But, we can know that we may be wrong about what we know. The cultural bias is to live with our best interest at heart. Trading up requires us to think about where we are better off, and what we are giving up in exchange for what we are getting, and what is to our advantage. But, what do we truly need to live the life that is ours to live? This is not a question that we are ever invited to ask. What do we want? That’s the question that drives the economy. Abundance can be as detrimental as destitution. Whom does the grail serve? Those who serve the grail! What does it mean to serve the grail? What must we do to serve the grail? What is the grail that must be served? What is the life that must be lived? We have to be quiet and listen to have a chance at answering these questions.

The attitude of mind that leads to the life that is ours to live is reflected in a new understanding of the Communion Table. Think of the life that is your life to live as the call of God, or God’s will for your life. We can’t do just anything and be in synch, be aligned, with the integrity of our life. We cannot live any old way and live th4 life that is ours to live. You are you! You are who you are! What does that mean, really? How does that translate into the decisions and actions that constitute your life? How does who you are interfere with your plans, and wishes, and dreams, and desires for yourself? How do we break faith with ourselves? In what ways do we transgress—fail to honor—the “law of God,” we might say, engraved in our hearts and souls?
In order to “repent,” I’m using the old terminology, and “be saved”—salvation actually means restoration, when we are saved, we are restored to ends worthy of us, to who we actually are!—in order to “repent” and “be saved,” we have to align ourselves with the integrity of our lives, and live the life that is ours to live. And that is where “the table of the Lord,” using the old terminology, comes into play.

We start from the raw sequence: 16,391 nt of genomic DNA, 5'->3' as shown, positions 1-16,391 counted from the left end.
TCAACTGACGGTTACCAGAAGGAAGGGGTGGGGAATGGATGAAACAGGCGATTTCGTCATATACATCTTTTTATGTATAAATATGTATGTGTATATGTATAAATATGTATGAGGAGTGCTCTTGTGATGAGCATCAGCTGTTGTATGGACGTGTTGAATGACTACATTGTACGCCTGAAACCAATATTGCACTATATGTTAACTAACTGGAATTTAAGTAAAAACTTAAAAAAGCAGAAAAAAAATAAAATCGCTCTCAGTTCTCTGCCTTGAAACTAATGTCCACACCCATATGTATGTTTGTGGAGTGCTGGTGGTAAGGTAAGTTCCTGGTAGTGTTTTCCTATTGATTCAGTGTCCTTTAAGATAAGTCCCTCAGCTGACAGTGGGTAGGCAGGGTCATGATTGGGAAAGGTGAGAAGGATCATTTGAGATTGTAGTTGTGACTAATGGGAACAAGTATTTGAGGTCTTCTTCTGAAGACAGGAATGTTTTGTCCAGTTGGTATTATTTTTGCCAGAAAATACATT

What is “the word of the Lord,” using the old terminology (an updated phrase might be “the realization of who we are and what we are to be about”), that is always interfering with the life we have in mind? We have our sights set on what, exactly? What is it that we don’t do, that we leave undone, that we hold in contempt and throw in the burning barrel, in deference to the life we dream of living? What is the wish for ourselves that directs our living away from what is truly important? What is the desire that depletes our life? It is what we have in mind for ourselves that we have to “repent of,” that is, “turn away from,” in order to embrace the life that is ours to live.

We have to empty ourselves of our ideas of how things ought to be in order to be open to how things truly need to be. We have to start with nothing. If we cannot come empty to the table, we cannot be fed. The work of the spiritual journey is emptying ourselves of all that will not satisfy so that we might be fulfilled and made whole. So, the table represents, symbolizes, the fulfillment, the wholeness, that is available to us as we empty ourselves of our ideas of what our life ought to be, and are receptive and open to the life that is ours to live. Keep in mind that this might have nothing whatsoever to do with what we do for a living. How we earn our money has no necessary connection with the life that is ours to live, with what we must do to be alive, and whole, and well.

There is another way the table metaphor comes to life. What are the barriers to satisfaction? Anything is possible with everything on the table. What are you willing to put on the table? What are you unwilling to put on the table? What are the assumptions that you consider sacrosanct? The expectations you regard as holy and beyond examination? Put them on the table. What is your sense of how things ought to be? What is your sense of how things are? How close the “Is” and the “Ought To Be”? How much difference is there between the way you see things and the way things are? Put it all on the table. And step back, ready to receive the life the table has to offer. Your life. The life that is your life to live. Received in full “at the table of the Lord”—at the table with your name on it. At the table of your life.